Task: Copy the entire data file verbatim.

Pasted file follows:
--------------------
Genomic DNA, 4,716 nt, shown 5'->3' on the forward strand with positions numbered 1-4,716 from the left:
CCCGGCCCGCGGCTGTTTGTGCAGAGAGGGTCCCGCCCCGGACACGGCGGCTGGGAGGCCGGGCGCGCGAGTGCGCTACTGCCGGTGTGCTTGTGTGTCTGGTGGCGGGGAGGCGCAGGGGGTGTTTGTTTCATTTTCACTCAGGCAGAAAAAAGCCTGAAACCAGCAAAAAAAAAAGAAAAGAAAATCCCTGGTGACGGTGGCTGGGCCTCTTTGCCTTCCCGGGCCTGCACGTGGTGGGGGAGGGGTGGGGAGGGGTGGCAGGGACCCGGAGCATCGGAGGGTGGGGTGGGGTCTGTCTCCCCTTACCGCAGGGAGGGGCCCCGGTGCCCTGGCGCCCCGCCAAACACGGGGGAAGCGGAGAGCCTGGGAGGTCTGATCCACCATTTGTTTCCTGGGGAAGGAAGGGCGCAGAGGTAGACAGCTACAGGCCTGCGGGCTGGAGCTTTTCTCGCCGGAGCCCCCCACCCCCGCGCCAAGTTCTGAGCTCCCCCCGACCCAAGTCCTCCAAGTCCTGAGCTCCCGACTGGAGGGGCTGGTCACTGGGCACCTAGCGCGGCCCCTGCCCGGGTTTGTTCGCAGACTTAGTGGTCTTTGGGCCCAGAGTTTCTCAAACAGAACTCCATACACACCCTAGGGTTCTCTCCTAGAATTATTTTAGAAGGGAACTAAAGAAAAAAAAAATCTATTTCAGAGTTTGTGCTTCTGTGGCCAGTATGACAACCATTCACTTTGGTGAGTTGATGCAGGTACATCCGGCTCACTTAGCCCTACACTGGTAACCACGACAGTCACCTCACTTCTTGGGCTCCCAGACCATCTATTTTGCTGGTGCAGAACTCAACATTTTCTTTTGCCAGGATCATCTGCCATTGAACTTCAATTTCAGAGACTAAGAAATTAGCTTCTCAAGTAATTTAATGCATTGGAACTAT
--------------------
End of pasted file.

Genomic DNA, 4,716 nt, shown 5'->3' on the forward strand with positions numbered 1-4,716 from the left:
CCCGGCCCGCGGCTGTTTGTGCAGAGAGGGTCCCGCCCCGGACACGGCGGCTGGGAGGCCGGGCGCGCGAGTGCGCTACTGCCGGTGTGCTTGTGTGTCTGGTGGCGGGGAGGCGCAGGGGGTGTTTGTTTCATTTTCACTCAGGCAGAAAAAAGCCTGAAACCAGCAAAAAAAAAAGAAAAGAAAATCCCTGGTGACGGTGGCTGGGCCTCTTTGCCTTCCCGGGCCTGCACGTGGTGGGGGAGGGGTGGGGAGGGGTGGCAGGGACCCGGAGCATCGGAGGGTGGGGTGGGGTCTGTCTCCCCTTACCGCAGGGAGGGGCCCCGGTGCCCTGGCGCCCCGCCAAACACGGGGGAAGCGGAGAGCCTGGGAGGTCTGATCCACCATTTGTTTCCTGGGGAAGGAAGGGCGCAGAGGTAGACAGCTACAGGCCTGCGGGCTGGAGCTTTTCTCGCCGGAGCCCCCCACCCCCGCGCCAAGTTCTGAGCTCCCCCCGACCCAAGTCCTCCAAGTCCTGAGCTCCCGACTGGAGGGGCTGGTCACTGGGCACCTAGCGCGGCCCCTGCCCGGGTTTGTTCGCAGACTTAGTGGTCTTTGGGCCCAGAGTTTCTCAAACAGAACTCCATACACACCCTAGGGTTCTCTCCTAGAATTATTTTAGAAGGGAACTAAAGAAAAAAAAAATCTATTTCAGAGTTTGTGCTTCTGTGGCCAGTATGACAACCATTCACTTTGGTGAGTTGATGCAGGTACATCCGGCTCACTTAGCCCTACACTGGTAACCACGACAGTCACCTCACTTCTTGGGCTCCCAGACCATCTATTTTGCTGGTGCAGAACTCAACATTTTCTTTTGCCAGGATCATCTGCCATTGAACTTCAATTTCAGAGACTAAGAAATTAGCTTCTCAAGTAATTTAATGCATTGGAACTAT